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Dark Touch (Film Review)

"Dark Touch"

“Dark Touch”

When debating the benefits of independent filmmaking as opposed to studio filmmaking, there’s a singular reoccurring point that an artist working outside of the system has the luxury of creative freedom. However, even though creative freedom allows visions to be materialized without compromise or needless filtering, independent filmmaking can be a double-edged sword as there are times in which the artist vision goes directly against organic storytelling and character development. As a result, the cinema produced remains invested in the visual realization of emotion rather than the cinematic expression of emotion to the audience, and although that may create a fascinating picture, the justification behind said picture becomes ambiguous and disappointing. And with horror films in particular, the relationship between audience and filmmaker gets blurred when a slavish devotion to vision impedes with storytelling that can qualify as inspired entertainment or as palatable art.

Dark Touch, the new film from Marina de Van and IFC Films, unfortunately exemplifies that point, despite a strong first half and some gorgeously staged set pieces. The film follows a telekinetic preteen who is taken in by her neighbors following the deaths of her brother and parents, yet finds her psychological scars to lead her to progressively darker acts. A quiet, foreboding film that deals with child abuse, social alienation and communal anxiety, Dark Touch is a genre film with more than a hint of nihilism, using effects-driven and fear-heavy scenes of supernatural punishment to drive its points across. The film never relies on heavy-handed, dialogue-driven messages or clear-as-day visual allegories to punctuate the justice doled out by it’s antihero, but, as a commendable fact as that may be, there is little by the way of relationship or sympathy for the film to be grounded upon, and therefore, the storytelling goes into more brazen, impenetrable territory as the film goes along, mended together with homages, intentional or otherwise.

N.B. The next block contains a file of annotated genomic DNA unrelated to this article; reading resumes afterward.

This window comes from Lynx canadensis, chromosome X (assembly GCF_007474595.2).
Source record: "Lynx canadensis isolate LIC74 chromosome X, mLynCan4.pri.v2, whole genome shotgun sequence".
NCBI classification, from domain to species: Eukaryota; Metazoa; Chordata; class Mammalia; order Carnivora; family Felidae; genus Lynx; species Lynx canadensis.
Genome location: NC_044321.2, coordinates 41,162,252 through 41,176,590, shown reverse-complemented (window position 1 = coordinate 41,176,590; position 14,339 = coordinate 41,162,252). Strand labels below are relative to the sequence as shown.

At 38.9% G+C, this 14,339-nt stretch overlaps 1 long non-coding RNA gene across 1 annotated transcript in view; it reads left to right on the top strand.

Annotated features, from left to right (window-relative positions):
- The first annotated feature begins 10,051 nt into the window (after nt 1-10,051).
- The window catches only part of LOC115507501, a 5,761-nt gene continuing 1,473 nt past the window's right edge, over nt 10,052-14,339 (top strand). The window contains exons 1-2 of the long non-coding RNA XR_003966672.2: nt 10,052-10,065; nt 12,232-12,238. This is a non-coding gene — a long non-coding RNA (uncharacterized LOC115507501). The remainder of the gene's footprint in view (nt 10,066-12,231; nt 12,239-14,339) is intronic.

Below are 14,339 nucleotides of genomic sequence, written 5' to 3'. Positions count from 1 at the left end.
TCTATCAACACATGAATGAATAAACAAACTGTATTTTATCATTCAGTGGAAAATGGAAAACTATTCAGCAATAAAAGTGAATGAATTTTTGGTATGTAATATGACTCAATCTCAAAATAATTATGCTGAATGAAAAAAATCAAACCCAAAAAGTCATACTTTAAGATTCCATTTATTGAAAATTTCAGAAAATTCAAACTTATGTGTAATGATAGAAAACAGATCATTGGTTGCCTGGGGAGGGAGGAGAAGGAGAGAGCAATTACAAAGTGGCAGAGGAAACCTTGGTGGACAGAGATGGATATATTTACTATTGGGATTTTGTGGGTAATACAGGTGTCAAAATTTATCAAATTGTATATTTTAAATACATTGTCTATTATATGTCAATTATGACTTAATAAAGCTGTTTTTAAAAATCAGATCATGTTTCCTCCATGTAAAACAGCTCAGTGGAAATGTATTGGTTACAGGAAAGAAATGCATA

As a technical filmmaker, credit is due for Irish director de Van, who pulls off some seriously impressive effects work and constructs a consuming visually consumptive pace. If only de Van’s intention with the film would have been more leaned towards telling a logically progressing story laden with substance, Dark Touch could have been one of the genre highlights of the year. Unfortunately, John Conroy’s cinematography, Christophe Chassol’s score and Linnea Hermansson’s effects do most of the heavy lifting, establishing the tormented world of Dark Touch without the need for subtlety and character depth to accentuate it. Perhaps an outsiders influence could have kept de Van’s script in cinematic balance to her incredibly desolate direction, but that’s certainly not the case.

"Dark Touch"

“Dark Touch”

Marina de Van does, however, also deserve credit for the work she does in shaping her strong cast, who pull out some stellar performances in the wake of aimless dialogue. Missy Keating is the film’s most valuable player as the preteen, expressing infinite amounts of sadness and anger in her diabolical actions, even as her motivations become muddled and prone to misinterpretation. Marcella Plunkett also does admirably as the girl’s foster mother, alternating both fear and care with a striking sense of genuineness. The rest of the cast is serviceable, with the standouts being those who fall under Keating’s attacks as the pain expressed throughout the film is visceral and often times impressionable upon the audience in it’s graphic glory.

In many ways, Dark Touch is almost like a dark, modern fairy tale, missing the most crucial aspect of it’s existence: the moral of the story. There’s a sense that in de Van’s desire to tell this story her way, there is no resistance to the impending hellpath that she aims for her main character to rage forth upon. However, de Van refuses to establish the people around her lead as perceptive, realistic people, instead pursuing a fantastical world of unlimited skepticism and gloom. Dark Touch is still a captivating and horrific tale of emotional retribution with strong performances, but one that’s ironically less concerned about catharsis and more involved in bringing you down into darkness.

Dark Touch is now available on VOD and in select theaters from IFC Films.

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About Ken W. Hanley

Ken W. Hanley is the Web Editor for Fangoria Magazine, as well as a contributing writer for Diabolique Magazine. He’s a graduate from Montclair State University, where he received an award for Excellence in Screenwriting. He’s currently working on several screenplays spanning over different genres and subject matter, and can be followed on Twitter: @movieguyiguess.

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